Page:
How does peripheral nerve stimulation work?
What Is Peripheral Nerve Stimulation?
Peripheral nerve stimulation uses electrical energy to block specific nerves from sending pain signals to the brain. Delivering tiny electrical impulses to the nerve changes how it behaves and how often it fires.
Some data show that peripheral nerve stimulation actually changes signaling in the brain and how it perceives and responds to chronic pain. Because of the high frequency of the stimulation, you can’t feel it.
What Is the Placement Procedure Like?
Pain management specialists first identify which nerves in your body are causing chronic pain. Then, doctors use X-ray and ultrasound guidance to precisely place a thin electrode or lead next to the target nerve. The end of the lead, which can be as thin as dental floss or sewing thread, is either hidden under your skin or exits through your skin and is secured.
A removable, wearable transmitter and battery complete the device. After the peripheral nerve stimulation system is turned on, a handheld remote allows you to communicate with the system, customize your device settings, and maximize your pain relief.
What Types of Peripheral Nerve Stimulation Devices Are Available?
There are multiple types that are highly effective and low risk. Each device has its own strengths and may deliver different results depending on the type and location of your pain.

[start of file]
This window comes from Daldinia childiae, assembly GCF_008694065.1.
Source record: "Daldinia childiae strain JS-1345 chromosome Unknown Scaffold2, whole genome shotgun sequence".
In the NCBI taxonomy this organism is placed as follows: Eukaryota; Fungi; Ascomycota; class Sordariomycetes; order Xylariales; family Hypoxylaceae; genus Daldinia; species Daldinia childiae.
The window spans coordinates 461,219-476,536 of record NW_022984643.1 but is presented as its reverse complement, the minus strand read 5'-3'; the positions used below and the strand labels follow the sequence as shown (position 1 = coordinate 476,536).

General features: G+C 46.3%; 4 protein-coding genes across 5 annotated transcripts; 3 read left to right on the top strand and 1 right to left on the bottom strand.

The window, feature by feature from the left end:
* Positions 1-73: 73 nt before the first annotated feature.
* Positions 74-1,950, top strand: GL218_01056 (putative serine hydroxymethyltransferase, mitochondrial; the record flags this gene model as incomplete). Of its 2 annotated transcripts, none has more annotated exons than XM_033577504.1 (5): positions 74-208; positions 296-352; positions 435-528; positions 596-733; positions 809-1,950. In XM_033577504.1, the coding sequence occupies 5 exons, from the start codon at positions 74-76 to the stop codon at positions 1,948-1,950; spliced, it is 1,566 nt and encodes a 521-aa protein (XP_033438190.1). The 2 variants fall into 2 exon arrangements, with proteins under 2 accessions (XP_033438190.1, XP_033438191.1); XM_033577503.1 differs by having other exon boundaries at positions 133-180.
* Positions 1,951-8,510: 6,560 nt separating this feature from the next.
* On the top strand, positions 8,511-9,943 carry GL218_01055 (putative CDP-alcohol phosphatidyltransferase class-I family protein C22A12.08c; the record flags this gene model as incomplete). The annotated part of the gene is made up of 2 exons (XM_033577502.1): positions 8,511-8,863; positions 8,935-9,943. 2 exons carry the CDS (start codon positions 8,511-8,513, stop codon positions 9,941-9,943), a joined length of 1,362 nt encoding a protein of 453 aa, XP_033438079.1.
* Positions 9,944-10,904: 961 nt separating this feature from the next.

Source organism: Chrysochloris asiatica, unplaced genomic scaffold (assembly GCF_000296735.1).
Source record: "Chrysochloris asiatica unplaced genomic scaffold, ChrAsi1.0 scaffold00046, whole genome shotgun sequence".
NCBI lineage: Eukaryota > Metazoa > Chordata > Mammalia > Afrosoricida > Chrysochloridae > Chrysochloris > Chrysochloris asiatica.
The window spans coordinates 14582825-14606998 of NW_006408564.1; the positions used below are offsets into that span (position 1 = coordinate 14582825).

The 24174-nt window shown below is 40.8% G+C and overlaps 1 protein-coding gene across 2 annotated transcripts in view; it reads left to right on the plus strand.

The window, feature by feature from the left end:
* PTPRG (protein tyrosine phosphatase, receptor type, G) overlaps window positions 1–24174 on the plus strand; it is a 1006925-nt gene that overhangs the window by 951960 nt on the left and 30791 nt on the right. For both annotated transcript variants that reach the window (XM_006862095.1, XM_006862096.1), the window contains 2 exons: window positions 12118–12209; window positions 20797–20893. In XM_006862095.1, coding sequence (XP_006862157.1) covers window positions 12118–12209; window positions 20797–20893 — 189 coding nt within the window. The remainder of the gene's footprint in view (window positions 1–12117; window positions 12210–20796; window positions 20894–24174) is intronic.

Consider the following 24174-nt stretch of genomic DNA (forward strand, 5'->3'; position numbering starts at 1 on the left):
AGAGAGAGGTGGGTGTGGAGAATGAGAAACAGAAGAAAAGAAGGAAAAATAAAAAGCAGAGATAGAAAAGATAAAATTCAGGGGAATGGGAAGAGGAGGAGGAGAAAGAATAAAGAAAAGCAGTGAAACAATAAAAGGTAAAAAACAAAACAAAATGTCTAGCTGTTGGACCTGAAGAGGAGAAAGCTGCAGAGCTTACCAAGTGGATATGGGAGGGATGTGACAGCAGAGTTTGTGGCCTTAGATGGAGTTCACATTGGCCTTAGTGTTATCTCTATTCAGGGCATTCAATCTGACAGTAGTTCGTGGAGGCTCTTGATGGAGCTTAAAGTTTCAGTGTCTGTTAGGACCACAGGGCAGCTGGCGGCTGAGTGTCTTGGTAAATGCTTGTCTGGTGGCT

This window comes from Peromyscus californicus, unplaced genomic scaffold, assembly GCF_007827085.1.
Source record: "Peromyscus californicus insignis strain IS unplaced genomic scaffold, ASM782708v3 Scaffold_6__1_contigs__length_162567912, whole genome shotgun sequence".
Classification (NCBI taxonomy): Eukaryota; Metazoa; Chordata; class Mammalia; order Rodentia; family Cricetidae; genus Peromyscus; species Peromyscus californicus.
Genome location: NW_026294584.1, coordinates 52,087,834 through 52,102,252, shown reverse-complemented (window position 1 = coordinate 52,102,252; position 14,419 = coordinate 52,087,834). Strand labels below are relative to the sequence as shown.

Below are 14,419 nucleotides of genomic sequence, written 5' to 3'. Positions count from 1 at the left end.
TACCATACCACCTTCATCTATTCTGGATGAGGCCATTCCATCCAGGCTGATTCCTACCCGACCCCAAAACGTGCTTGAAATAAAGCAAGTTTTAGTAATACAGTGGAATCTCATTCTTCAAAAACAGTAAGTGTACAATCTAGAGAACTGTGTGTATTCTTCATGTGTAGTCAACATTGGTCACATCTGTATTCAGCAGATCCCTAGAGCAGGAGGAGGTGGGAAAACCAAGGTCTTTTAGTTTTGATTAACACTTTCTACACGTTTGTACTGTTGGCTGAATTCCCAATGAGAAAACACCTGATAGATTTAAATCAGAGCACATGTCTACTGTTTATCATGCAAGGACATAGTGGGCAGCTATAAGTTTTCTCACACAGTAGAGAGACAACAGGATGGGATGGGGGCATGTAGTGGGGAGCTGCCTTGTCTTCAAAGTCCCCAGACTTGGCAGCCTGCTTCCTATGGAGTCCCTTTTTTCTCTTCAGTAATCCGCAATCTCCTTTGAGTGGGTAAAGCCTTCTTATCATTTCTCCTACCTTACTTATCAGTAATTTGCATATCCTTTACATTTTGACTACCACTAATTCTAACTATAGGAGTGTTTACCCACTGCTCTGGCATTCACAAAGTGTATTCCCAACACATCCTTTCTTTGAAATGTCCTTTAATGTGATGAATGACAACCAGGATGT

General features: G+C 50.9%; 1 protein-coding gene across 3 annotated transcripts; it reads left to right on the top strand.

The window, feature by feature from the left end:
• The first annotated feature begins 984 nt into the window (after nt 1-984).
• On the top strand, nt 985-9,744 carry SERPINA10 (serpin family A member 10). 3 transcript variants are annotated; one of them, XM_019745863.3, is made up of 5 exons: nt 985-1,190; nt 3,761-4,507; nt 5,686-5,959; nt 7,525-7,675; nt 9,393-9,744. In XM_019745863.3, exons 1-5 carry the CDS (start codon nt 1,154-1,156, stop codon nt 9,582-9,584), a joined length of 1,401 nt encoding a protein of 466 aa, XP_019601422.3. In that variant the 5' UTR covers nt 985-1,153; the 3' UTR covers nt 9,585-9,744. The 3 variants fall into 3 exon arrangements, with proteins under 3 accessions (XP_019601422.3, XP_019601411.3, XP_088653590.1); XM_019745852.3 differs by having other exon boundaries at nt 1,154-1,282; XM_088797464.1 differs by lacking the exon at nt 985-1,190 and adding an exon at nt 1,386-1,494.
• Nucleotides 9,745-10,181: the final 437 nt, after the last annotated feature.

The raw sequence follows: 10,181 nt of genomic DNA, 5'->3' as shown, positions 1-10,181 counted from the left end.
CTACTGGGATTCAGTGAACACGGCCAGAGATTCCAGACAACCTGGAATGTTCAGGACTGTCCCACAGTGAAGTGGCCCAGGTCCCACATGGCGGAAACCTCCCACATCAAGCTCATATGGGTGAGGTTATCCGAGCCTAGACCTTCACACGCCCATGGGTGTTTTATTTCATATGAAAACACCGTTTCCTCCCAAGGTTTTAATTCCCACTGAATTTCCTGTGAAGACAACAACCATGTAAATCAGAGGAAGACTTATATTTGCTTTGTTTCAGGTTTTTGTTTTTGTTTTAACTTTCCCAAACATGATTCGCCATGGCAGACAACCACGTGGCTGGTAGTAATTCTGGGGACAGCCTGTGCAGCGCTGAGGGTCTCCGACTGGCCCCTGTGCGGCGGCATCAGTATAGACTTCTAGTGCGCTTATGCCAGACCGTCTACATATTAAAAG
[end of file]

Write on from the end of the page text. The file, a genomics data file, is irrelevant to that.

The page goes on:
The SPRINT system is the least permanent. The SPRINT device is removed after 60 days but promises pain relief for up to -- and sometimes beyond -- two years. The small, lightweight transmitter and battery are worn on your skin. The system is placed in an outpatient clinic during short, minimally invasive procedures using only local anesthesia.
Am I a Candidate for Peripheral Nerve Stimulation?
According to Melanie, peripheral nerve stimulation is ideal for any type of chronic pain that is isolated (meaning it doesn’t radiate out into other areas of the body) and has an identifiable nerve target. This would include pain in your shoulder or knee, fibromyalgia, diabetic neuropathy, chronic regional pain syndrome (CRPS), and migraines, to name a few. If you have chronic pain and other treatments have failed or you want to take less medication, a pain medicine specialist can help you determine whether peripheral nerve stimulation is right for you.